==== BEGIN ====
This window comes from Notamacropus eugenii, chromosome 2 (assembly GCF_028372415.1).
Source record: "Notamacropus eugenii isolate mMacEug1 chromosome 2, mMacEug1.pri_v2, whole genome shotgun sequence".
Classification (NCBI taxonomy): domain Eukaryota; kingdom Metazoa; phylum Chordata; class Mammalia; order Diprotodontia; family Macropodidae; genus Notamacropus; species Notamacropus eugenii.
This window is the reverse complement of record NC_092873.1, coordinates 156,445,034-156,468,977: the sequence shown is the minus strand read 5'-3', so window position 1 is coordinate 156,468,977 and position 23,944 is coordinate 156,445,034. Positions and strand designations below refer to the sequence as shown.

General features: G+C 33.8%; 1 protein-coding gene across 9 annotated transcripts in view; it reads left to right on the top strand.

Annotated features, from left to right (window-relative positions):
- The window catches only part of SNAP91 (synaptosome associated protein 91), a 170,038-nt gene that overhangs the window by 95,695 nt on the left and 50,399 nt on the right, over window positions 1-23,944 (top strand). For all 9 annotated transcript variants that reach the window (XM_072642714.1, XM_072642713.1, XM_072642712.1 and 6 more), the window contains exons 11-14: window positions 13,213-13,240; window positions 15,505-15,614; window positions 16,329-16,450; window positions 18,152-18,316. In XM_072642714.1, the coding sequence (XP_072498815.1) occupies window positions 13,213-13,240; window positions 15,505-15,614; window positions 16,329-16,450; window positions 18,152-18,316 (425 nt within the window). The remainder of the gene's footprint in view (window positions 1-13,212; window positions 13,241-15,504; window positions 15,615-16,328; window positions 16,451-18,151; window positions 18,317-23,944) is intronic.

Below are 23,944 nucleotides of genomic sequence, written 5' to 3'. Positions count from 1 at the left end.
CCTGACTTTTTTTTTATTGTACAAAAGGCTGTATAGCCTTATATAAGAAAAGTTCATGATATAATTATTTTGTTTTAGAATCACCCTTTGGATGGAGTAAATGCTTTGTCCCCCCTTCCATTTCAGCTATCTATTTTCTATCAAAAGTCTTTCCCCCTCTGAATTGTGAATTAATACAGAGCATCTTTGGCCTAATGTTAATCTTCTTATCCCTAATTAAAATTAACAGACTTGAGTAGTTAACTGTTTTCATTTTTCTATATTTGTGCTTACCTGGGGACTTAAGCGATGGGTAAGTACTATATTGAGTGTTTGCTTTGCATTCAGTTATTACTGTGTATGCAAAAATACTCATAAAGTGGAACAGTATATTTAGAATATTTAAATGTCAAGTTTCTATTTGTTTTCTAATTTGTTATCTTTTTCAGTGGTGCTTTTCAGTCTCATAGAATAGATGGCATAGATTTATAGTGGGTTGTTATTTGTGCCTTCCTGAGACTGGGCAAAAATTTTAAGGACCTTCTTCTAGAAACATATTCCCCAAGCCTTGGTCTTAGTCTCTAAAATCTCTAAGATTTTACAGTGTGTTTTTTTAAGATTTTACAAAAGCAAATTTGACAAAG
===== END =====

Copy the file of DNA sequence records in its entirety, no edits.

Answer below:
This window comes from Notamacropus eugenii, chromosome 2 (assembly GCF_028372415.1).
Source record: "Notamacropus eugenii isolate mMacEug1 chromosome 2, mMacEug1.pri_v2, whole genome shotgun sequence".
Classification (NCBI taxonomy): domain Eukaryota; kingdom Metazoa; phylum Chordata; class Mammalia; order Diprotodontia; family Macropodidae; genus Notamacropus; species Notamacropus eugenii.
This window is the reverse complement of record NC_092873.1, coordinates 156,445,034-156,468,977: the sequence shown is the minus strand read 5'-3', so window position 1 is coordinate 156,468,977 and position 23,944 is coordinate 156,445,034. Positions and strand designations below refer to the sequence as shown.

General features: G+C 33.8%; 1 protein-coding gene across 9 annotated transcripts in view; it reads left to right on the top strand.

Annotated features, from left to right (window-relative positions):
- The window catches only part of SNAP91 (synaptosome associated protein 91), a 170,038-nt gene that overhangs the window by 95,695 nt on the left and 50,399 nt on the right, over window positions 1-23,944 (top strand). For all 9 annotated transcript variants that reach the window (XM_072642714.1, XM_072642713.1, XM_072642712.1 and 6 more), the window contains exons 11-14: window positions 13,213-13,240; window positions 15,505-15,614; window positions 16,329-16,450; window positions 18,152-18,316. In XM_072642714.1, the coding sequence (XP_072498815.1) occupies window positions 13,213-13,240; window positions 15,505-15,614; window positions 16,329-16,450; window positions 18,152-18,316 (425 nt within the window). The remainder of the gene's footprint in view (window positions 1-13,212; window positions 13,241-15,504; window positions 15,615-16,328; window positions 16,451-18,151; window positions 18,317-23,944) is intronic.

Below are 23,944 nucleotides of genomic sequence, written 5' to 3'. Positions count from 1 at the left end.
CCTGACTTTTTTTTTATTGTACAAAAGGCTGTATAGCCTTATATAAGAAAAGTTCATGATATAATTATTTTGTTTTAGAATCACCCTTTGGATGGAGTAAATGCTTTGTCCCCCCTTCCATTTCAGCTATCTATTTTCTATCAAAAGTCTTTCCCCCTCTGAATTGTGAATTAATACAGAGCATCTTTGGCCTAATGTTAATCTTCTTATCCCTAATTAAAATTAACAGACTTGAGTAGTTAACTGTTTTCATTTTTCTATATTTGTGCTTACCTGGGGACTTAAGCGATGGGTAAGTACTATATTGAGTGTTTGCTTTGCATTCAGTTATTACTGTGTATGCAAAAATACTCATAAAGTGGAACAGTATATTTAGAATATTTAAATGTCAAGTTTCTATTTGTTTTCTAATTTGTTATCTTTTTCAGTGGTGCTTTTCAGTCTCATAGAATAGATGGCATAGATTTATAGTGGGTTGTTATTTGTGCCTTCCTGAGACTGGGCAAAAATTTTAAGGACCTTCTTCTAGAAACATATTCCCCAAGCCTTGGTCTTAGTCTCTAAAATCTCTAAGATTTTACAGTGTGTTTTTTTAAGATTTTACAAAAGCAAATTTGACAAAG